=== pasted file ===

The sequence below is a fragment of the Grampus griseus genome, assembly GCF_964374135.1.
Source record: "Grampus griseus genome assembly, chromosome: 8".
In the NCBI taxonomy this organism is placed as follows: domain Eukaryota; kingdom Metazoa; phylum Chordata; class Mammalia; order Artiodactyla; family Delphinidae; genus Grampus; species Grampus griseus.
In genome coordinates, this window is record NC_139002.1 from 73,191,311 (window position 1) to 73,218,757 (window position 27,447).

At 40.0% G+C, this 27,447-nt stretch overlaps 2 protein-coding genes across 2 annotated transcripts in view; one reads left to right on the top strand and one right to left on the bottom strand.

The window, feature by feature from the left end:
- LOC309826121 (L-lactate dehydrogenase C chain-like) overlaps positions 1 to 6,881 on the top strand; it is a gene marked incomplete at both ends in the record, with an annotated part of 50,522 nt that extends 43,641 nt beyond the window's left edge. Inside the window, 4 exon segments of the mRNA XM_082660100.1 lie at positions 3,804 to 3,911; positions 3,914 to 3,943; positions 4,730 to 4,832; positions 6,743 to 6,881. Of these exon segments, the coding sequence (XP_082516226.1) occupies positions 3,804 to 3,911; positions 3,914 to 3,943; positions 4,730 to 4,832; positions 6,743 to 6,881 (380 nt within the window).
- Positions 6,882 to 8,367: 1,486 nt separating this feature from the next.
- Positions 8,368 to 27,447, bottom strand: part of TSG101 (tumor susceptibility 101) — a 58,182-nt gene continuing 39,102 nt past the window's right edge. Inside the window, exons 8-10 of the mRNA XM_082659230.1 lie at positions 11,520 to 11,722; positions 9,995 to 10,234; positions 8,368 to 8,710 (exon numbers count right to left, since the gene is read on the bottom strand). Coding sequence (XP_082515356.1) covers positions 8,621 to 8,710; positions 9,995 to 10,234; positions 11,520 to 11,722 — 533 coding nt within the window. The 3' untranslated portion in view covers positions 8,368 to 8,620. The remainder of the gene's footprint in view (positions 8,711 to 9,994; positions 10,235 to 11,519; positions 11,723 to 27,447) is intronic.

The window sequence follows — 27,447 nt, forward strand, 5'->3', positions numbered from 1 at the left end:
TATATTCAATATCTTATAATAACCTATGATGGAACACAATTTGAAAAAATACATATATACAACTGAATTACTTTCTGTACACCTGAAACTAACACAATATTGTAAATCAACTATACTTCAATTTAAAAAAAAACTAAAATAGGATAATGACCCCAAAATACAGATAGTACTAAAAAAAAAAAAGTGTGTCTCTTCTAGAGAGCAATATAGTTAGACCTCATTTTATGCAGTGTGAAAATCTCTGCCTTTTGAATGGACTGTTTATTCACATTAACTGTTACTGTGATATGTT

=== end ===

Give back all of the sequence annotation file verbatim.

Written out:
The sequence below is a fragment of the Grampus griseus genome, assembly GCF_964374135.1.
Source record: "Grampus griseus genome assembly, chromosome: 8".
In the NCBI taxonomy this organism is placed as follows: domain Eukaryota; kingdom Metazoa; phylum Chordata; class Mammalia; order Artiodactyla; family Delphinidae; genus Grampus; species Grampus griseus.
In genome coordinates, this window is record NC_139002.1 from 73,191,311 (window position 1) to 73,218,757 (window position 27,447).

At 40.0% G+C, this 27,447-nt stretch overlaps 2 protein-coding genes across 2 annotated transcripts in view; one reads left to right on the top strand and one right to left on the bottom strand.

The window, feature by feature from the left end:
- LOC309826121 (L-lactate dehydrogenase C chain-like) overlaps positions 1 to 6,881 on the top strand; it is a gene marked incomplete at both ends in the record, with an annotated part of 50,522 nt that extends 43,641 nt beyond the window's left edge. Inside the window, 4 exon segments of the mRNA XM_082660100.1 lie at positions 3,804 to 3,911; positions 3,914 to 3,943; positions 4,730 to 4,832; positions 6,743 to 6,881. Of these exon segments, the coding sequence (XP_082516226.1) occupies positions 3,804 to 3,911; positions 3,914 to 3,943; positions 4,730 to 4,832; positions 6,743 to 6,881 (380 nt within the window).
- Positions 6,882 to 8,367: 1,486 nt separating this feature from the next.
- Positions 8,368 to 27,447, bottom strand: part of TSG101 (tumor susceptibility 101) — a 58,182-nt gene continuing 39,102 nt past the window's right edge. Inside the window, exons 8-10 of the mRNA XM_082659230.1 lie at positions 11,520 to 11,722; positions 9,995 to 10,234; positions 8,368 to 8,710 (exon numbers count right to left, since the gene is read on the bottom strand). Coding sequence (XP_082515356.1) covers positions 8,621 to 8,710; positions 9,995 to 10,234; positions 11,520 to 11,722 — 533 coding nt within the window. The 3' untranslated portion in view covers positions 8,368 to 8,620. The remainder of the gene's footprint in view (positions 8,711 to 9,994; positions 10,235 to 11,519; positions 11,723 to 27,447) is intronic.

The window sequence follows — 27,447 nt, forward strand, 5'->3', positions numbered from 1 at the left end:
TATATTCAATATCTTATAATAACCTATGATGGAACACAATTTGAAAAAATACATATATACAACTGAATTACTTTCTGTACACCTGAAACTAACACAATATTGTAAATCAACTATACTTCAATTTAAAAAAAAACTAAAATAGGATAATGACCCCAAAATACAGATAGTACTAAAAAAAAAAAAGTGTGTCTCTTCTAGAGAGCAATATAGTTAGACCTCATTTTATGCAGTGTGAAAATCTCTGCCTTTTGAATGGACTGTTTATTCACATTAACTGTTACTGTGATATGTT